An alternative or complementary theory explaining group formation among migrating birds is related to communication of navigational information (Krause and Ruxton, 2002). This theory predicts that wing tip spacing and depth (perpendicular to the direction of travel) should be correlated within a species, as individuals attempt to keep the birds in front of them in the centre of their visual field (Gould and Heppner, 1974; Badgerow, 1988).


Mixed-species associations are known to occur in a great variety of vertebrate taxa in the animal kingdom, being recognized in fish schools (Ehrlich and Ehrlich, 1973; Itzkowitz, 1974; Alevizon, 1976), ungulate herds (Fitzgibbon, 1990; Hunter and Skinner, 1998), primate troops (Gartlan and Struhsaker, 1972; Terborgh, 1990; Peres, 1992; Cords, 2000), cetaceans schools (Pilleri and Knuckey, 1969) and bird flocks (Moynihan, 1962; Terborgh, 1990; Sridhar, Beauchamp and Shanker, 2009). However, nowhere else in the animal kingdom is the phenomenon of mixed-species associations more widespread than it is in birds (Greenberg, 2000). Mixed-species associations of birds are considered roving groups of individuals comprised of at least two species searching for food together (sensu Morse, 1970; Sridhar, Beauchamp and Shanker, 2009). These flocks show large variation in size, permanence and strengths of association (Moynihan, 1962; Terborgh, 1990; Greenberg, 2000), and include many different species in different parts of the world, such as tits (Paridae), woodpeckers (Picidae) and nuthatches (Sittidae) in temperate areas; antwrens, antshrikes (Thamnophilidae), and tanagers (thraupidae) in the Neotropics, and babblers (Timaliidae), drongos (Dicruridae) and minivets (Campephagidae) in the Palaeotropics (Sridhar, Beauchamp and Shanker, 2009). Mixed-species forest flocks contrast with flocks found in open habitats (e.g. blackbirds, shorebirds and finches) in their smaller and more consistent sizes, more regular membership, presence of a consistent flock home range, and participation by a small number of individuals of each species (Terborgh, 1990).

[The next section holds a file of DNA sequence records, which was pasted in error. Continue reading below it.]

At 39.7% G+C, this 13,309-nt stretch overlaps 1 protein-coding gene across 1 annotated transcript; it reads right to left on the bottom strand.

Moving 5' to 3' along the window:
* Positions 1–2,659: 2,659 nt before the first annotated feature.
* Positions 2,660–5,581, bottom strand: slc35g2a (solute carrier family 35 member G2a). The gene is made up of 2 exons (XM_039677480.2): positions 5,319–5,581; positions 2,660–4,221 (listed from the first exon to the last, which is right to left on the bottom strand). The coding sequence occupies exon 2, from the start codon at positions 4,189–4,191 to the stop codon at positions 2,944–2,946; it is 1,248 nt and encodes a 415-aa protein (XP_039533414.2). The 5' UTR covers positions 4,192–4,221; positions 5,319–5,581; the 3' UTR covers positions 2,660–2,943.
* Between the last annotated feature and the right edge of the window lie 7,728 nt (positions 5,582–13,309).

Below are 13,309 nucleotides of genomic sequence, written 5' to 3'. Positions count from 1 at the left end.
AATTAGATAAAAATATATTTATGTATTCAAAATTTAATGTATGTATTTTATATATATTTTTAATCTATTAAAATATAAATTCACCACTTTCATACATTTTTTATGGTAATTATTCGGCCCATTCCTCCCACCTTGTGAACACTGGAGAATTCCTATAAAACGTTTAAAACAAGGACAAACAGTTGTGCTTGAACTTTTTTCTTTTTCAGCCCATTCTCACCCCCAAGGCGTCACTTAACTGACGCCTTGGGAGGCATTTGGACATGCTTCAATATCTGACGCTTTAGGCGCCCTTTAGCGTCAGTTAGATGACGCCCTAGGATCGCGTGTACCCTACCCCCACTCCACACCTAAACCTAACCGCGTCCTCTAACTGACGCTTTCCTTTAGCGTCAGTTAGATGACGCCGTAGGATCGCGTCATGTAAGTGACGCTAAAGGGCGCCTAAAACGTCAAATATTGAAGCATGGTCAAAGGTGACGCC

Principal models to explain participation in mixed-species bird flocks

When considering hypotheses about the benefits and costs of mixed flocking, it is critical to recall that the presence of species-typical foraging specialization is one of the main ways in which these flocks differ from single-species flocks. Mixed-species bird flocks, especially in the tropics, often contain resource specialists that hunt insects in particular strata or microsites, such as dead leaf curls, bark, dead or live twigs, or tree boles, or attack prey in specialized ways (e.g. long-distance strikes, hanging and reaching; Greenberg, 2000).

Of the previously reviewed theories about grouping in the animal kingdom, two main nonexclusive hypotheses that can be extended to birds have been proposed to explain why these participate in mixed-species flocks: (1) improved foraging efficiency, formally known as the feeding efficiency hypothesis, and (2) reduced risk of predation, known as the predator defense hypothesis (Morse, 1977; Krebs and Davies, 1981; Powell, 1985; Sridhar, Beauchamp and Shanker, 2009).

Foraging benefits of participation in mixed-species avian flocks

Improve feeding could occur through feeding on insects flushed by other birds (Winterbottom, 1943; Kotagama and Goodale, 2004), avoiding previously exploited areas (Cody 1971, Beauchamp 2005), copying foraging locations (Krebs, 1973; Waite and Grubb, 1988), and optimal movement patterns (Cody, 1971; Greenberg, 2000).